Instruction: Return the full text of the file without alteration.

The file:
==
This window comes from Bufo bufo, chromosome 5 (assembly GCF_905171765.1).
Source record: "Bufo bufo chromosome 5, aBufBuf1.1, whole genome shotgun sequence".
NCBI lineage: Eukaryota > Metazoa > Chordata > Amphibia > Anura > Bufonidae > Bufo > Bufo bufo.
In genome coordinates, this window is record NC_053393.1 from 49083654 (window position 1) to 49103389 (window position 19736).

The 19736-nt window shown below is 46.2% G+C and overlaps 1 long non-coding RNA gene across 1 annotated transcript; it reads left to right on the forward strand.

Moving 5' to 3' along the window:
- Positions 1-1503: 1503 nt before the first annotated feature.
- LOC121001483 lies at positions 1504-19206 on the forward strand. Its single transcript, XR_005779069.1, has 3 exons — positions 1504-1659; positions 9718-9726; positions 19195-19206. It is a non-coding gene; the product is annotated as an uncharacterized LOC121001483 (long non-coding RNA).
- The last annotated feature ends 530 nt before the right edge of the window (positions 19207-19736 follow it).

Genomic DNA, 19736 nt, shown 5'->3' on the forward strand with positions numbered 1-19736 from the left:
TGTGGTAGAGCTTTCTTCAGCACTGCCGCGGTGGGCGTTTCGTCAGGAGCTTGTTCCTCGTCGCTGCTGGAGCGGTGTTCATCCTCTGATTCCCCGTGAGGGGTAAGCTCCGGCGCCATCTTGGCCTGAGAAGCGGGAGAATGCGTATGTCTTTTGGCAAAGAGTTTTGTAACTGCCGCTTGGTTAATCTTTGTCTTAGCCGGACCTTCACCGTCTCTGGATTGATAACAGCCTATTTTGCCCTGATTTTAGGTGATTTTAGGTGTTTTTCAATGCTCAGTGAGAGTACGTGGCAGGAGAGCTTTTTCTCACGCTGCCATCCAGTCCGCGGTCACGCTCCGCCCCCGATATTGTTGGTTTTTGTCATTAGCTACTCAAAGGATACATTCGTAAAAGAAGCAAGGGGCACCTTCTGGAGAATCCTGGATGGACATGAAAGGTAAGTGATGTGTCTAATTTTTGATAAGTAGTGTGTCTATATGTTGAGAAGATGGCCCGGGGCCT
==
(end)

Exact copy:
This window comes from Bufo bufo, chromosome 5 (assembly GCF_905171765.1).
Source record: "Bufo bufo chromosome 5, aBufBuf1.1, whole genome shotgun sequence".
NCBI lineage: Eukaryota > Metazoa > Chordata > Amphibia > Anura > Bufonidae > Bufo > Bufo bufo.
In genome coordinates, this window is record NC_053393.1 from 49083654 (window position 1) to 49103389 (window position 19736).

The 19736-nt window shown below is 46.2% G+C and overlaps 1 long non-coding RNA gene across 1 annotated transcript; it reads left to right on the forward strand.

Moving 5' to 3' along the window:
- Positions 1-1503: 1503 nt before the first annotated feature.
- LOC121001483 lies at positions 1504-19206 on the forward strand. Its single transcript, XR_005779069.1, has 3 exons — positions 1504-1659; positions 9718-9726; positions 19195-19206. It is a non-coding gene; the product is annotated as an uncharacterized LOC121001483 (long non-coding RNA).
- The last annotated feature ends 530 nt before the right edge of the window (positions 19207-19736 follow it).

Genomic DNA, 19736 nt, shown 5'->3' on the forward strand with positions numbered 1-19736 from the left:
TGTGGTAGAGCTTTCTTCAGCACTGCCGCGGTGGGCGTTTCGTCAGGAGCTTGTTCCTCGTCGCTGCTGGAGCGGTGTTCATCCTCTGATTCCCCGTGAGGGGTAAGCTCCGGCGCCATCTTGGCCTGAGAAGCGGGAGAATGCGTATGTCTTTTGGCAAAGAGTTTTGTAACTGCCGCTTGGTTAATCTTTGTCTTAGCCGGACCTTCACCGTCTCTGGATTGATAACAGCCTATTTTGCCCTGATTTTAGGTGATTTTAGGTGTTTTTCAATGCTCAGTGAGAGTACGTGGCAGGAGAGCTTTTTCTCACGCTGCCATCCAGTCCGCGGTCACGCTCCGCCCCCGATATTGTTGGTTTTTGTCATTAGCTACTCAAAGGATACATTCGTAAAAGAAGCAAGGGGCACCTTCTGGAGAATCCTGGATGGACATGAAAGGTAAGTGATGTGTCTAATTTTTGATAAGTAGTGTGTCTATATGTTGAGAAGATGGCCCGGGGCCT